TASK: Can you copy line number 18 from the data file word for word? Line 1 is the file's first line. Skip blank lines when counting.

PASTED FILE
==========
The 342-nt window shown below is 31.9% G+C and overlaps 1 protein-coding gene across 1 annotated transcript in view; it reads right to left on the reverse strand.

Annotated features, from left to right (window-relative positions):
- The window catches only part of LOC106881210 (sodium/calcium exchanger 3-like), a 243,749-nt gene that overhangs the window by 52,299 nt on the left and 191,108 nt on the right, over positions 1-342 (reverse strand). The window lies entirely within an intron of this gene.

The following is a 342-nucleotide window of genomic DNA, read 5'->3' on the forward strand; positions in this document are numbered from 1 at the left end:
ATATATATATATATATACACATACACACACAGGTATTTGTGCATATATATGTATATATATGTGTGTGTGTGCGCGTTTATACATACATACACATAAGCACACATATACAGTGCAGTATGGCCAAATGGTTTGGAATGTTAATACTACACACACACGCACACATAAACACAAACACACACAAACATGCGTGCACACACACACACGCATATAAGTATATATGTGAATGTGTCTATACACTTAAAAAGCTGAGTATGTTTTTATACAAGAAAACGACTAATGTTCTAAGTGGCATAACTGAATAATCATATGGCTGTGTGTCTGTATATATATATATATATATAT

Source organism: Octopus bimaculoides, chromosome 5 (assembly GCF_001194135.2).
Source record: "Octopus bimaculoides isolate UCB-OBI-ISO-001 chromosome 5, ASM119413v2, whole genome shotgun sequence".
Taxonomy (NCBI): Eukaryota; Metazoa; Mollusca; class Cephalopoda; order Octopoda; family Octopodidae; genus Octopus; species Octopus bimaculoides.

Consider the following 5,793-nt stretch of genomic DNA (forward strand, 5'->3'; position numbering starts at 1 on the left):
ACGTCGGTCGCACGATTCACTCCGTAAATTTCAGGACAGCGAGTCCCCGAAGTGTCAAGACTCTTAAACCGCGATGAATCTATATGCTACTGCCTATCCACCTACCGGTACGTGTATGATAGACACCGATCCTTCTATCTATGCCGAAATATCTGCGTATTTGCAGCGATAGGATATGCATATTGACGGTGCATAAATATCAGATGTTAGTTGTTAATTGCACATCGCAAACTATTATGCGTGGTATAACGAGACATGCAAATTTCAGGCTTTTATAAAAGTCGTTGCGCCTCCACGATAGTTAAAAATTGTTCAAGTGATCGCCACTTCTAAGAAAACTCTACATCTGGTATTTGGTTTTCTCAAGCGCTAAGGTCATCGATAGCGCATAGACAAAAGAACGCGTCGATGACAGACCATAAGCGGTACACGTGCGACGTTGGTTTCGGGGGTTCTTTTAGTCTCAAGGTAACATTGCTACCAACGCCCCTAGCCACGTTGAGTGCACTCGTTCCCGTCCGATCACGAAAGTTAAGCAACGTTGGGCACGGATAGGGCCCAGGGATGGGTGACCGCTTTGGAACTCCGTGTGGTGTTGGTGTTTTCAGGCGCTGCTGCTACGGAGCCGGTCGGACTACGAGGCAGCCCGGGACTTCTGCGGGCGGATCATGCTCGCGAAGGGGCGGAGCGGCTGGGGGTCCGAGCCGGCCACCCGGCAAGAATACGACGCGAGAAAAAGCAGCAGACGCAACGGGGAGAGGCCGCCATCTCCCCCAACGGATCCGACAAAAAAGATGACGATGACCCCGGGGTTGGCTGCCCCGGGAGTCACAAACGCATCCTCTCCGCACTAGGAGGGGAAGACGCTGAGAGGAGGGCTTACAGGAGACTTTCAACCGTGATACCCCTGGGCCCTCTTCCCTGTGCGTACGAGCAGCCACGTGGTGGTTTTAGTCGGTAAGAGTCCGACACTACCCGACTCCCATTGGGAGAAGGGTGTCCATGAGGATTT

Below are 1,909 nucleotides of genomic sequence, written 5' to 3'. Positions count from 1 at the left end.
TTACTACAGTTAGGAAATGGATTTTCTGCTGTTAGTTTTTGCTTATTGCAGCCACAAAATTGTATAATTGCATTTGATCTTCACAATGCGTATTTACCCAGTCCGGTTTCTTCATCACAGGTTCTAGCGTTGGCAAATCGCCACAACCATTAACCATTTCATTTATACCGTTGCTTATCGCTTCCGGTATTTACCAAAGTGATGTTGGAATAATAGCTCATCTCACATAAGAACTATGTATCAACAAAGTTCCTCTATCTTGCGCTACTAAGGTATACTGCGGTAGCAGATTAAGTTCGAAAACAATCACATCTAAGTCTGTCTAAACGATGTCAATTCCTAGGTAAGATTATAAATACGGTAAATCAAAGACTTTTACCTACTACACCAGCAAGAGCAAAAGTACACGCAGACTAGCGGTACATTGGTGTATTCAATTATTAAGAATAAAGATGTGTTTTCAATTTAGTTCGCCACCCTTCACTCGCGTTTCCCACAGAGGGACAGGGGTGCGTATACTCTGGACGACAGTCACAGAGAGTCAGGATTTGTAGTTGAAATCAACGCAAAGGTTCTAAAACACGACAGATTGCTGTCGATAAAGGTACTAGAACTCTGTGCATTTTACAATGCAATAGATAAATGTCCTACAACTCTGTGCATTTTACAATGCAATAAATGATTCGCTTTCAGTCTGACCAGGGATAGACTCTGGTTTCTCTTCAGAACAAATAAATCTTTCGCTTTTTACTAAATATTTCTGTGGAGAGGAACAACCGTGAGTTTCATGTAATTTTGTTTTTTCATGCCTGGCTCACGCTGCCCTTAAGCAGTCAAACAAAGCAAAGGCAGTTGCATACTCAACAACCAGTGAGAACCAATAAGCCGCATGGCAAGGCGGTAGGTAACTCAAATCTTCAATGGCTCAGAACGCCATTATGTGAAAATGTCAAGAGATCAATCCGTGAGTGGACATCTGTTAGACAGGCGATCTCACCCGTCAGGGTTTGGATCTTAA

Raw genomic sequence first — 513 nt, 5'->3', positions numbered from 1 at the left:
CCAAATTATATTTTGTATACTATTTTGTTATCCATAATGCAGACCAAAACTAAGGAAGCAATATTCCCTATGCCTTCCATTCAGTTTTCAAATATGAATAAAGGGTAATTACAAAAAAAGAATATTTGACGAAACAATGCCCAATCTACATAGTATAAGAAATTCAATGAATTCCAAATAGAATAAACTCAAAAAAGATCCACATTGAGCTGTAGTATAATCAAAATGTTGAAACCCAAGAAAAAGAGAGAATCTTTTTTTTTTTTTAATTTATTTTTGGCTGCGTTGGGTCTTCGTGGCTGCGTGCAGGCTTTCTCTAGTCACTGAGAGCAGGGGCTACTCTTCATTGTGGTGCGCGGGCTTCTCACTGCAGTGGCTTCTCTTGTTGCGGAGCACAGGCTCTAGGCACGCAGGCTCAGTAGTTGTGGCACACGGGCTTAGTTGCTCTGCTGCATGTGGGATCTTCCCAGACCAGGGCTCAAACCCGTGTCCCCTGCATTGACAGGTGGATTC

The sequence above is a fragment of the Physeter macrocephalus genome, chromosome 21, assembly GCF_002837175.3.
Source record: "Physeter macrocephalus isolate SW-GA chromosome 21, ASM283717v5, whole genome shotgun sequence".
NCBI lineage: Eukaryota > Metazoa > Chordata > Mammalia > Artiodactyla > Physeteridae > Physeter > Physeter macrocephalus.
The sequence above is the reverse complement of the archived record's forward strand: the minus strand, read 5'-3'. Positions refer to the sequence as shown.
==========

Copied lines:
The sequence above is the reverse complement of the archived record's forward strand: the minus strand, read 5'-3'. Positions refer to the sequence as shown.